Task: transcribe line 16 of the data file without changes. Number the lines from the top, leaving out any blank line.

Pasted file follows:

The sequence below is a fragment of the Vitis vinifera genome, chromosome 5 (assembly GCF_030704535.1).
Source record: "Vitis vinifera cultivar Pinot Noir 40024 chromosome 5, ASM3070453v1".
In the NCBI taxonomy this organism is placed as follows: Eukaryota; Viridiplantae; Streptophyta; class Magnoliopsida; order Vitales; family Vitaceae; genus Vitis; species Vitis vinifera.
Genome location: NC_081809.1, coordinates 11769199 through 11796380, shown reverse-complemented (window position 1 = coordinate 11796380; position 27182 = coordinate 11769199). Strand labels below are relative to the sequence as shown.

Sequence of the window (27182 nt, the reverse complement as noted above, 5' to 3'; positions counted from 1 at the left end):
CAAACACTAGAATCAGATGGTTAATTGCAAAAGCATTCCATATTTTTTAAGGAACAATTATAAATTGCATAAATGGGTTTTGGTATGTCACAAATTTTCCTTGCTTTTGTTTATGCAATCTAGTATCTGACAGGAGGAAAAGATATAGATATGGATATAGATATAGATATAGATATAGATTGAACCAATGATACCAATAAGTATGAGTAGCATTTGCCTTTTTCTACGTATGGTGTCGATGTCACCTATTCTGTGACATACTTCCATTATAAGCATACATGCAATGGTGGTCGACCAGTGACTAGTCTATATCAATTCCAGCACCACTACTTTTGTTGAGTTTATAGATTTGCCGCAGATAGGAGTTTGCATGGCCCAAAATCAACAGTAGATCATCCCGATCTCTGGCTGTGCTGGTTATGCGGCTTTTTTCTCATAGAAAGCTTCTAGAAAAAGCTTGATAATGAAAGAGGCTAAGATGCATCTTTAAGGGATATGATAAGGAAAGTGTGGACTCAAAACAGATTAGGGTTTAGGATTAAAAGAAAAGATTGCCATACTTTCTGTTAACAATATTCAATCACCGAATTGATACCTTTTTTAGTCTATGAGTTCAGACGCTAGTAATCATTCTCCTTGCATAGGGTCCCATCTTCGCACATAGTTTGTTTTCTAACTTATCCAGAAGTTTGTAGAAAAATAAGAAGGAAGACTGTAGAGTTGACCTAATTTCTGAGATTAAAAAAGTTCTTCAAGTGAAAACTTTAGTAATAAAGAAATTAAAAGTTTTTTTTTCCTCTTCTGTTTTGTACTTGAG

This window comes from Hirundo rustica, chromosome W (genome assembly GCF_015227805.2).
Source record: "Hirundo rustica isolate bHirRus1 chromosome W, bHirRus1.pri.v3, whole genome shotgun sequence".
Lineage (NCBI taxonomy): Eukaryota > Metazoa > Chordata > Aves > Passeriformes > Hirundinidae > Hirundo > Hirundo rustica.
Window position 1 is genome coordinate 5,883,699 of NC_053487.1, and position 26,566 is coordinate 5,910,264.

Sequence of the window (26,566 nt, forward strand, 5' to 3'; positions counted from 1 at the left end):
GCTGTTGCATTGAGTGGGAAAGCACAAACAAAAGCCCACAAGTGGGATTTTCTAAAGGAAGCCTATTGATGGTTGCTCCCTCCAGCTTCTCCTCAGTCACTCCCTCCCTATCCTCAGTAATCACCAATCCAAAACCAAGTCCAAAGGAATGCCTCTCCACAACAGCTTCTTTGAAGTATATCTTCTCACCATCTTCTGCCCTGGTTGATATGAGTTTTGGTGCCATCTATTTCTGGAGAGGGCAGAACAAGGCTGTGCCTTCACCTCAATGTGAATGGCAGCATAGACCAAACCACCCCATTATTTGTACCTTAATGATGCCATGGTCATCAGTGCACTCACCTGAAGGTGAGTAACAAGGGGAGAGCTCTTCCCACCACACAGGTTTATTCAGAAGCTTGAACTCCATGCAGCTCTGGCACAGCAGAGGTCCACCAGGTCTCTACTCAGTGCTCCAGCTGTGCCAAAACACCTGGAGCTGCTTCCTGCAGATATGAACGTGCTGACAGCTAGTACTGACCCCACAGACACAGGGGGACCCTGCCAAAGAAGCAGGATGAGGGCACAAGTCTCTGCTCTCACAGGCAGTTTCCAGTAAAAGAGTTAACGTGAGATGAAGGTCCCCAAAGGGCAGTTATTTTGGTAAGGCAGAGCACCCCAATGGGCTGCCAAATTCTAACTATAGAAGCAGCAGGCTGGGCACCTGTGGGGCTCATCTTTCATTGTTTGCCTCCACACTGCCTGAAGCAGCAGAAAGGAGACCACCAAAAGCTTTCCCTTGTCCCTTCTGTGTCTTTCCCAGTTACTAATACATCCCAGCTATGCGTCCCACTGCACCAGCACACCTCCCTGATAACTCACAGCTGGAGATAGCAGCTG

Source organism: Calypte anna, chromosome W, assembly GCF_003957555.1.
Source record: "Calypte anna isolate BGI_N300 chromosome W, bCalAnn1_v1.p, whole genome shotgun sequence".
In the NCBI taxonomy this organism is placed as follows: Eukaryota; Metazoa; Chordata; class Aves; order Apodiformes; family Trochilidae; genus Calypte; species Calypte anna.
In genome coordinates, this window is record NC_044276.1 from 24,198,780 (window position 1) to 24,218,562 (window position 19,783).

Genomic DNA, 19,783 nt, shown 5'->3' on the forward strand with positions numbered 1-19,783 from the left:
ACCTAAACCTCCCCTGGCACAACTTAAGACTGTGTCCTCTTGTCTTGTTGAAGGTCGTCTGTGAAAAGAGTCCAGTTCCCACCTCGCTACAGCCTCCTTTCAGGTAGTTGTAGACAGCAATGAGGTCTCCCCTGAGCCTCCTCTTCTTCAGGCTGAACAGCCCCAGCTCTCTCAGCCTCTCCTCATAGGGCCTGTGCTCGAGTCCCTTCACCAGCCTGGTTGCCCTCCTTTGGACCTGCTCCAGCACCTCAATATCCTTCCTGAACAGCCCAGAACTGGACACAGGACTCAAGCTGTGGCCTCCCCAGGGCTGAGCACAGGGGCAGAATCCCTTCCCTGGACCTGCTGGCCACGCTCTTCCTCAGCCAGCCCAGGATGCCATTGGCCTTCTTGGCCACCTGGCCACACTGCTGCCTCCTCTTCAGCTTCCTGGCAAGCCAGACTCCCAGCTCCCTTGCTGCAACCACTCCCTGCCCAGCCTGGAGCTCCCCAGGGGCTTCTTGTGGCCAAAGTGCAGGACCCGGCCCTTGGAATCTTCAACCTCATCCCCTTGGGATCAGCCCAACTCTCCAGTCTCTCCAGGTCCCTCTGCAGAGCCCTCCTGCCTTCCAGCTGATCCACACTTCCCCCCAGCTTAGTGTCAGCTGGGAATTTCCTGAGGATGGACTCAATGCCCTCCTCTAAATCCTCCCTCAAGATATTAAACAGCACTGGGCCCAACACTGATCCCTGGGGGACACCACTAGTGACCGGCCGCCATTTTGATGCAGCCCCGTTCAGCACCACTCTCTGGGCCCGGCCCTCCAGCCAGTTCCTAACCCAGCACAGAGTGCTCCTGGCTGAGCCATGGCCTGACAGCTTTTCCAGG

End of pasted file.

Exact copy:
In genome coordinates, this window is record NC_044276.1 from 24,198,780 (window position 1) to 24,218,562 (window position 19,783).